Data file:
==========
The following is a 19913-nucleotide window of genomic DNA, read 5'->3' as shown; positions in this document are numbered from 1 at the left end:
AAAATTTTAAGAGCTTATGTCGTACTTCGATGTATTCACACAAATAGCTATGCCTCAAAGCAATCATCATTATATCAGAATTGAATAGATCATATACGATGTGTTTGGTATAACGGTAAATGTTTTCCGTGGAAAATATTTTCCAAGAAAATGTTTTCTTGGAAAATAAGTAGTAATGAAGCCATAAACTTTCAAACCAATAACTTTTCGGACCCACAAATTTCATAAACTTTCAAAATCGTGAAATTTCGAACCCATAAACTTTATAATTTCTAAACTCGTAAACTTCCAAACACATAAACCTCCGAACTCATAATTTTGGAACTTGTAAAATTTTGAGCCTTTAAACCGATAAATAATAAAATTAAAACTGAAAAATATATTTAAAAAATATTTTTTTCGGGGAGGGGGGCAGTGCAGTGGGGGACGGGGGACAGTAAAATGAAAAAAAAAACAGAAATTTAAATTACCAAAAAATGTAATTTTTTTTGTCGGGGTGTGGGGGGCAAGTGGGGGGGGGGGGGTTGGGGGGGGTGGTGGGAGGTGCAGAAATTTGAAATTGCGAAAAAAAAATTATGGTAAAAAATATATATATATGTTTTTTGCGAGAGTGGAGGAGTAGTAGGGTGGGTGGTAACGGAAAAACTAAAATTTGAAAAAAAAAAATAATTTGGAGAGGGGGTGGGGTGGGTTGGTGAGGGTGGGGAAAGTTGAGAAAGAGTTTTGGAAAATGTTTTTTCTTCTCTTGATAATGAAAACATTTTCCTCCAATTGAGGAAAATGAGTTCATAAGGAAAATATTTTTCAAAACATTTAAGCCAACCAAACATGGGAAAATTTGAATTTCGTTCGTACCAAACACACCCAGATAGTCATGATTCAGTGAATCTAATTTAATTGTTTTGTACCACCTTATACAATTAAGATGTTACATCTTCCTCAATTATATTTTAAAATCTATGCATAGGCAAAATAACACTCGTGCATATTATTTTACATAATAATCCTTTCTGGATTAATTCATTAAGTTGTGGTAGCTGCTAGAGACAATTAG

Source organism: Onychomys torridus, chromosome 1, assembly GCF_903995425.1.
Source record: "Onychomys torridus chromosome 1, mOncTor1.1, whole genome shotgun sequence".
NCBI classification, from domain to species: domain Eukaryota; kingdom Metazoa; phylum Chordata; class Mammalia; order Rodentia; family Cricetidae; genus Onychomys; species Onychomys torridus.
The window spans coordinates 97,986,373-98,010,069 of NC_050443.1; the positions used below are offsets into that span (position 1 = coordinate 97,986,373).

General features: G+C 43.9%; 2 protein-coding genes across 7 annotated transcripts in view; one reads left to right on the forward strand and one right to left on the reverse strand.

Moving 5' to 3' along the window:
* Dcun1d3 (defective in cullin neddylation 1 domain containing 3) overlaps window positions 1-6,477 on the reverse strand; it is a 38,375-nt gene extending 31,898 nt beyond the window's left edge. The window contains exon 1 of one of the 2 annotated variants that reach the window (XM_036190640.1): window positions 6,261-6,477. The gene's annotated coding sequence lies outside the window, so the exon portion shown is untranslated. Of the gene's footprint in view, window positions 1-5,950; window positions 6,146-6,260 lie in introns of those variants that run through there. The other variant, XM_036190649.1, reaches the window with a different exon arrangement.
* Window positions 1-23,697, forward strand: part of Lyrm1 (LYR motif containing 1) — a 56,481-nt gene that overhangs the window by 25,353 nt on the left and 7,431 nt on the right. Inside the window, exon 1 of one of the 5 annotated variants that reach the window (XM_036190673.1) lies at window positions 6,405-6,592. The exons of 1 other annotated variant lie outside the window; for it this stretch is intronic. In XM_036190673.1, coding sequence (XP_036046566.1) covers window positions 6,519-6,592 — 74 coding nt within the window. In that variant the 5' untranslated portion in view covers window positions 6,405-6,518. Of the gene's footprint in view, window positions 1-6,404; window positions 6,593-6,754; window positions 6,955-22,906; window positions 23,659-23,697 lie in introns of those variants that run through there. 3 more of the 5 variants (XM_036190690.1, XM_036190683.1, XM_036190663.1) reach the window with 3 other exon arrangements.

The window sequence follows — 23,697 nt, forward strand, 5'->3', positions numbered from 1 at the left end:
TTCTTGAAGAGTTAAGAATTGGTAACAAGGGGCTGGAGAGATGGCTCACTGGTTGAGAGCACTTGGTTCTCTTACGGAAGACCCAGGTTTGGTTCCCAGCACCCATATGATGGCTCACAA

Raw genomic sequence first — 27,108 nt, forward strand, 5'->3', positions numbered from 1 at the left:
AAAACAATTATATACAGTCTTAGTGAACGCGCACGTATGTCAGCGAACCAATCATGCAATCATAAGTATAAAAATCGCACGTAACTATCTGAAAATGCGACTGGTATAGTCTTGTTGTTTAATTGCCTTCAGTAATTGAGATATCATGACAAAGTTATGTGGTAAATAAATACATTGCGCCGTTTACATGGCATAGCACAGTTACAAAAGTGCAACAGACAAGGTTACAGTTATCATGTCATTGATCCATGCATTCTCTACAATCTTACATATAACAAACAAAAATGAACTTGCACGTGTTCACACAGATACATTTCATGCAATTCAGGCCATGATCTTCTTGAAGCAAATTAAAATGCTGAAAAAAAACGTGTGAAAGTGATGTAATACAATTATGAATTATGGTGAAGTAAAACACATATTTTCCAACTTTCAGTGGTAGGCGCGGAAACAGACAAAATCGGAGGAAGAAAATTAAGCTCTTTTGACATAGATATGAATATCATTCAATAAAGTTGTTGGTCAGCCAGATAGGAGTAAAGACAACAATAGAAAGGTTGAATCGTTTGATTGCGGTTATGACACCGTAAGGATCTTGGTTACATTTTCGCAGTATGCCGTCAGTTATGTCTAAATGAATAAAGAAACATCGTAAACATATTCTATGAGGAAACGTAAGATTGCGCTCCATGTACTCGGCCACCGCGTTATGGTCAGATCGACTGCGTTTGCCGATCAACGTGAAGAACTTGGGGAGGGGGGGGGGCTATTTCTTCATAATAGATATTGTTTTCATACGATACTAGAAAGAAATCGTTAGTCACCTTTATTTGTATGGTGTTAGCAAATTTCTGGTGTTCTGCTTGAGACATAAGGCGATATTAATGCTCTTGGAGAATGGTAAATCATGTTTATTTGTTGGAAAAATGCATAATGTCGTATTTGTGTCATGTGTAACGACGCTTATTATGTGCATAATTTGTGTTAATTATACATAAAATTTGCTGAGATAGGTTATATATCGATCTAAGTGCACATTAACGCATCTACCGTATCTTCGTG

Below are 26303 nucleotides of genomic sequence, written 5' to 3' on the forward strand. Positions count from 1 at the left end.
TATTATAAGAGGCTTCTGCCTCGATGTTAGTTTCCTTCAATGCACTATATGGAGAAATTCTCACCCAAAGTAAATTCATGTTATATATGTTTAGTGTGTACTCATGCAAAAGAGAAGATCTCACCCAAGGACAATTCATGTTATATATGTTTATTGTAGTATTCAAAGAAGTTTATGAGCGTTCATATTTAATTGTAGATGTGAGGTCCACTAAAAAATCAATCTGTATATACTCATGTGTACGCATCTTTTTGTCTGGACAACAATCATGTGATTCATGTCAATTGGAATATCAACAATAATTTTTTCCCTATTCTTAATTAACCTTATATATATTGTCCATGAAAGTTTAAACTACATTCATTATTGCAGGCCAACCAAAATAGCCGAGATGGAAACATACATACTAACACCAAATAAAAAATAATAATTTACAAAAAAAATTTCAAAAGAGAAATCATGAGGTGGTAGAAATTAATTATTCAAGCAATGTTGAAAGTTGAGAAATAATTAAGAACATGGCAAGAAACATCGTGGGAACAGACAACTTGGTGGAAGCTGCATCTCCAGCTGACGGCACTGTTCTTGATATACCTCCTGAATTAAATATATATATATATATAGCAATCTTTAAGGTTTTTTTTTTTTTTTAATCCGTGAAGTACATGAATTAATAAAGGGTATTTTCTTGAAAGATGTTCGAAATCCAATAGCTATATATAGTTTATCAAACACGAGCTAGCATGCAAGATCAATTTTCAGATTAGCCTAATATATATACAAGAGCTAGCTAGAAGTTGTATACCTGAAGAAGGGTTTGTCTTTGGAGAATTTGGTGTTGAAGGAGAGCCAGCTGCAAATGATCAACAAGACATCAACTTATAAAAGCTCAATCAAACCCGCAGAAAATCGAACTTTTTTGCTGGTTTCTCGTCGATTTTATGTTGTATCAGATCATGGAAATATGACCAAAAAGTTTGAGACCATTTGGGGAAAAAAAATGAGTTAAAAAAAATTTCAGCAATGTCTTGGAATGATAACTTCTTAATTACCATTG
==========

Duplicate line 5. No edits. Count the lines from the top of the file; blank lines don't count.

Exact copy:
NCBI classification, from domain to species: domain Eukaryota; kingdom Metazoa; phylum Chordata; class Mammalia; order Rodentia; family Cricetidae; genus Onychomys; species Onychomys torridus.